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I don't think that would be any faster...unless I am misunderstanding you... you will still have to sand the sqaure cut strips, or whatever you put on. You would still have to glass over top of your hull once you use the microballoon stuff, so you would end up with twice the sanding. If you were just counting on expoxying without the glass, your hull wouldn't have much integrity....perhaps yu culd clarify a bit more......if you really want to do it fast, maybe look at making a stich and glue project....in my opinion, there aren't a lot of short cuts if you want to build a stripper that is going to be trip worthy.


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PostPosted: August 20th, 2007, 2:26 pm 
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It'll still get glass, otherwise, it'd probably just fall apart. :)

I was trying to avoid bead and cove, which I've done on a couple of boats. I'm also trying to avoid planing the edges on square strips, which I've done on a couple of boats.

The process is described here: http://www.thomassondesign.com/slide.aspx?id=227


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PostPosted: August 21st, 2007, 7:47 pm 
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Location: Vermont
Keep an eye on how your time is actually spent. I find that getting set up to work efficiently pays off. When ripping or coving and beading, I set up feather boards or similar devices to hold the stock in place as I feed it. Then I can feed continuously with both hands feeding. It saves a fourth to a third of the time.

I hang twelve-foot lengths of 6" diameter schedule 20 PVC drain pipe from the ceiling joists with a few shingle nails and some 1/4" rope. I keep the strips in them, positioned for convenience for the task at hand. Strips come out of one pipe, through the shaper (or router table) and directly into another pipe. Time between the end of one strip and the beginning of the next is about four seconds.

Nearly all the strips for a canoe can fit in one pipe, hung in line with the strongback and as far off one end as space allows. Given my work space I only need to pull a strip about four feet beyond where it will go to get it out of the pipe and it practically falls into place.

Don't hurry the placement and fastening of the strips. Small errors take more time to fix than would have been spent getting them right in the first place.

If the strips in some parts of the hull require a lot of edge-set and perhaps twist as well and are therefore time consuming to keep in place, I rip a strip into two halves and glue them back together in place on the boat without benefit of bead and cove. It's faster than fighting with an obstreperous strip and probably cuts down on breakage as well.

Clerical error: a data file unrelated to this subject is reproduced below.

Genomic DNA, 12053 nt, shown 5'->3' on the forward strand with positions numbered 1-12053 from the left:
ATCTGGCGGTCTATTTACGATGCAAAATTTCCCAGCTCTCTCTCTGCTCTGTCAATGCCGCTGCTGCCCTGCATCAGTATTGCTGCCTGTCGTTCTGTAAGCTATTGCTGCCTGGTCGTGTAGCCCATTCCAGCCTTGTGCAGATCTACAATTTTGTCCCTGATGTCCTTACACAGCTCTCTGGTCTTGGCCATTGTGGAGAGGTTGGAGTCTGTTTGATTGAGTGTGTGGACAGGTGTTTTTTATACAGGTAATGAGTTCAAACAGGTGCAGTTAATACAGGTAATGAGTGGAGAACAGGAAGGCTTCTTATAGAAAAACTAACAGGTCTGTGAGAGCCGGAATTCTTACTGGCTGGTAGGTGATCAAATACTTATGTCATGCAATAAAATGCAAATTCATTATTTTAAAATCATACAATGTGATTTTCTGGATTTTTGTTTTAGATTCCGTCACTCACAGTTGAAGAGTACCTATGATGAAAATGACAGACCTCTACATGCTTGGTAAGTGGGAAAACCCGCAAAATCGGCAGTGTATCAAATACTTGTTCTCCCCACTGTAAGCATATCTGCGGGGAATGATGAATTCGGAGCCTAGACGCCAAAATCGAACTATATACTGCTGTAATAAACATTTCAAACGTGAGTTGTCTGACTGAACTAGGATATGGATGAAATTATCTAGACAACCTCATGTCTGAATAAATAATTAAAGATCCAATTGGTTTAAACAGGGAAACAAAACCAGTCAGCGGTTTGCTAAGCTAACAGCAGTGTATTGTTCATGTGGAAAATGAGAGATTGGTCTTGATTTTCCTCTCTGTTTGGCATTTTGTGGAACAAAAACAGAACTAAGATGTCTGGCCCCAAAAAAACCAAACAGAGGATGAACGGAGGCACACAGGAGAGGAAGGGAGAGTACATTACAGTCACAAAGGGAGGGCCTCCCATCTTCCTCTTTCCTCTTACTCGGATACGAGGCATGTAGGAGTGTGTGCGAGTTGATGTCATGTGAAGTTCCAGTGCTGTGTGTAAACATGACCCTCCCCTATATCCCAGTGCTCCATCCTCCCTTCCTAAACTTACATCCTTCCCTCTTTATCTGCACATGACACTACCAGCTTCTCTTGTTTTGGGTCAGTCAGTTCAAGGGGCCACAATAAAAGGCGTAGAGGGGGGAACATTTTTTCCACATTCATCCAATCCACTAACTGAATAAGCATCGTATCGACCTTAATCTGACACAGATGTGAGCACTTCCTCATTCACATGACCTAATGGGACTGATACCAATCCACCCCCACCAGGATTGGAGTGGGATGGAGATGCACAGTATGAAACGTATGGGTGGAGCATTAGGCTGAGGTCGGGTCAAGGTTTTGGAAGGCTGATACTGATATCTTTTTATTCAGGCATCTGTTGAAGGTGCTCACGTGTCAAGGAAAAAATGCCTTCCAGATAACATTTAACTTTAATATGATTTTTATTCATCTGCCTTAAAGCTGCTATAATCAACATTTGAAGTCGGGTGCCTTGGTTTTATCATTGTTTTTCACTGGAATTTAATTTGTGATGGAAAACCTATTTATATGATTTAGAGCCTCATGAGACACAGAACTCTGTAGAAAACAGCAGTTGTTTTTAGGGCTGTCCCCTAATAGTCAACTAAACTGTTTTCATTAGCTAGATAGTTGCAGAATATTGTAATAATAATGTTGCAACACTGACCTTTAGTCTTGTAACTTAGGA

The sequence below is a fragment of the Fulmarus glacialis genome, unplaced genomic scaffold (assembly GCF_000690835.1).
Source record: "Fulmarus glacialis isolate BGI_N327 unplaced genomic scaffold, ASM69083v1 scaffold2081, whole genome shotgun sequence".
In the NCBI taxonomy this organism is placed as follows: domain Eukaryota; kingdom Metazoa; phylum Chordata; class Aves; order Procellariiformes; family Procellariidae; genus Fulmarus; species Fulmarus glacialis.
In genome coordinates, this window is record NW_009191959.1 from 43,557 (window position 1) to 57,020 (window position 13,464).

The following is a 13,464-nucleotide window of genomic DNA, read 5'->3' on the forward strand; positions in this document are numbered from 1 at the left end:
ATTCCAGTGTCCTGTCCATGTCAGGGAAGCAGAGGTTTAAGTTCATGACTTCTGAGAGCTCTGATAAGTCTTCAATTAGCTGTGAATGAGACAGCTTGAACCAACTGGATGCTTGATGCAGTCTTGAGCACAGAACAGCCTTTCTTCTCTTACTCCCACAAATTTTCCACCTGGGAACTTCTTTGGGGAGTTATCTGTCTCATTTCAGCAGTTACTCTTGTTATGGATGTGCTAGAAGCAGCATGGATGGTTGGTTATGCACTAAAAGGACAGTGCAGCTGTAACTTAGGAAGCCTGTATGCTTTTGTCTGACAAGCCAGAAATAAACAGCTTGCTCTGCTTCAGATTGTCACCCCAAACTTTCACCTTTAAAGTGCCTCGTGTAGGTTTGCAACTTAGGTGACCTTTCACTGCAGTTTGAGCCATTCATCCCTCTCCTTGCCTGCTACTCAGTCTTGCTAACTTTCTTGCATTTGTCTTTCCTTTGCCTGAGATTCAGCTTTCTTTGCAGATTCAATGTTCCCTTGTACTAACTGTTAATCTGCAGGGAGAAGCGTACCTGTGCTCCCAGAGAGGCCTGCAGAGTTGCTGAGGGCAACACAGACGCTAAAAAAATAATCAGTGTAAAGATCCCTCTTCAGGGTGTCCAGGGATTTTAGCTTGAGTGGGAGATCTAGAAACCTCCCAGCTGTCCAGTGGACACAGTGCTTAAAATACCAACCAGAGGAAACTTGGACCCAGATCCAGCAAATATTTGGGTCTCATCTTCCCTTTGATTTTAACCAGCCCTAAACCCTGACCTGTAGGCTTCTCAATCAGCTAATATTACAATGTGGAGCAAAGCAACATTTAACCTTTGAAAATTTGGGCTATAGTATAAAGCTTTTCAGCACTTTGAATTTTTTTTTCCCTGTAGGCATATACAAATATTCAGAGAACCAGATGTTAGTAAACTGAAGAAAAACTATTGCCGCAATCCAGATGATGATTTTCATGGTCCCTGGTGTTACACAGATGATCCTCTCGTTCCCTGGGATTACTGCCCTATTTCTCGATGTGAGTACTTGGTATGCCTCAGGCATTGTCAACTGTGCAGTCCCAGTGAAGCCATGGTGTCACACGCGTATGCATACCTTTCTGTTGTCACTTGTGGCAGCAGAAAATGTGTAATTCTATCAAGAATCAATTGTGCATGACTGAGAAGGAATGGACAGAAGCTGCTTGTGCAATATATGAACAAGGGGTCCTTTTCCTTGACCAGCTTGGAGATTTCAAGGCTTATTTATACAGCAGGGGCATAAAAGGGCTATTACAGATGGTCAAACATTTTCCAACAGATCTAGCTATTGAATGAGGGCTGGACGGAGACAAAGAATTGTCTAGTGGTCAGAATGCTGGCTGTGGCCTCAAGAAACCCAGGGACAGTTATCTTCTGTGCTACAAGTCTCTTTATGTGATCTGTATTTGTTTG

Clamps are worth their weight in gold but unfortunately cost their weight in gold. Get three or four dozen large size spring binder clips from an office supply place. They only cost a buck or two a dozen and are quite strong enough for winning an argument with a strip.

In short, pay attention to where your time is being wasted and be imaginative in plugging the leaks.

bob

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PostPosted: August 22nd, 2007, 9:11 am 
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Bob, great tips. I really like the one about splitting a strip to help with twists. I'd thought of that in the past, but never tried it. That's great that it works. Also, the pipes make great sense! Much better than my pile in the corner method.


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PostPosted: August 22nd, 2007, 10:35 am 
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Ahhh, one other tip I forgot. Stems are time consuming to build. I no longer use wooden stems at all. Instead, I.....
1. Strip straight to the stem mold
2. Saw off the excess at a bevel in line with where the next strip on the opposite side will lie
3. Install the next strip on the opposite side, gluing it to the bevel just cut on the last strip
4. Install another strip on top of it and saw it off as in #2
5. Carry on, alternating the direction of the overlaps
6. Sand, smooth, and fair
7. Reinforce the stem with a narrow strip of 'glass and epoxy, then glass the hull as usual
8. After inverting the hull and sanding the inside, mix up epoxy and microballoons to the consistency of stiff peanut butter and apply as a fillet on the inside of the stems. Finish the fillet with a convex tool with a radius of about a half inch so the surface of the fillet is about an inch wide and sweeps fairly into the curve of the hull on both sides. The fillet adds strength and also makes it much easier to overlap the 'glass on the two sides, creating a good, strong stem without having to carefully bevel and bend a wood stem.